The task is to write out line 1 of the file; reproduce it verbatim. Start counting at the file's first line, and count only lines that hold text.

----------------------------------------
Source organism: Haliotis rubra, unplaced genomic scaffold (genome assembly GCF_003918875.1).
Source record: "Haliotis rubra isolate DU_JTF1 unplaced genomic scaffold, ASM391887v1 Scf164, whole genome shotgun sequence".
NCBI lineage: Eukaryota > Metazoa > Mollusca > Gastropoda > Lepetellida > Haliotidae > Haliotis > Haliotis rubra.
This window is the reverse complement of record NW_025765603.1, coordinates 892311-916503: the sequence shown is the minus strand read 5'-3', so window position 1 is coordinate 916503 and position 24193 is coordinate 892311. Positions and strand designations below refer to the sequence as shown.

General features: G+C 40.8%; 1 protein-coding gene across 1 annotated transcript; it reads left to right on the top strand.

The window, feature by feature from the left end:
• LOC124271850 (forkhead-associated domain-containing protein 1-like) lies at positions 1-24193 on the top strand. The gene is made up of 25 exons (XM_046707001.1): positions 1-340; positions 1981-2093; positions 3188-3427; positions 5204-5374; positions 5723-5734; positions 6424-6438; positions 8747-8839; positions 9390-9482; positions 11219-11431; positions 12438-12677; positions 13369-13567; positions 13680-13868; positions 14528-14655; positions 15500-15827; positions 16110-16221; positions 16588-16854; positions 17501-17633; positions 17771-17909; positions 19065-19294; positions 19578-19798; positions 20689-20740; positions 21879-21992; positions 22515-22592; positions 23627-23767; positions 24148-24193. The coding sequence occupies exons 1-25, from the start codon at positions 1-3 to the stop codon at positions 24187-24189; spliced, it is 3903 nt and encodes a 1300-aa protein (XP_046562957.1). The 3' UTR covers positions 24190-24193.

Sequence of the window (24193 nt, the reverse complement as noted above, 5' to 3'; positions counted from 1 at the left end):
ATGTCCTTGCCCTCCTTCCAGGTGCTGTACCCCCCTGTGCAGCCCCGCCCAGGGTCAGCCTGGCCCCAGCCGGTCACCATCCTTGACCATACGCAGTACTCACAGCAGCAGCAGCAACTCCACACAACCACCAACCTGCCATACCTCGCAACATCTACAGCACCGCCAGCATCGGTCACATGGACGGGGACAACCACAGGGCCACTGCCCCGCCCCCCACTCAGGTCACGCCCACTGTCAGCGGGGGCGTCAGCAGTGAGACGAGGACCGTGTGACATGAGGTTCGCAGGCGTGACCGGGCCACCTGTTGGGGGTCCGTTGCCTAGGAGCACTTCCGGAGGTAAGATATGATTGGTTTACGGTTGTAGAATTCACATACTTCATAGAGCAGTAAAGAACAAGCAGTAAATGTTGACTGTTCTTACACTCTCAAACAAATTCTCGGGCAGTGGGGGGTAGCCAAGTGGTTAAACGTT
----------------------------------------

Source organism: Haliotis rubra, unplaced genomic scaffold (genome assembly GCF_003918875.1).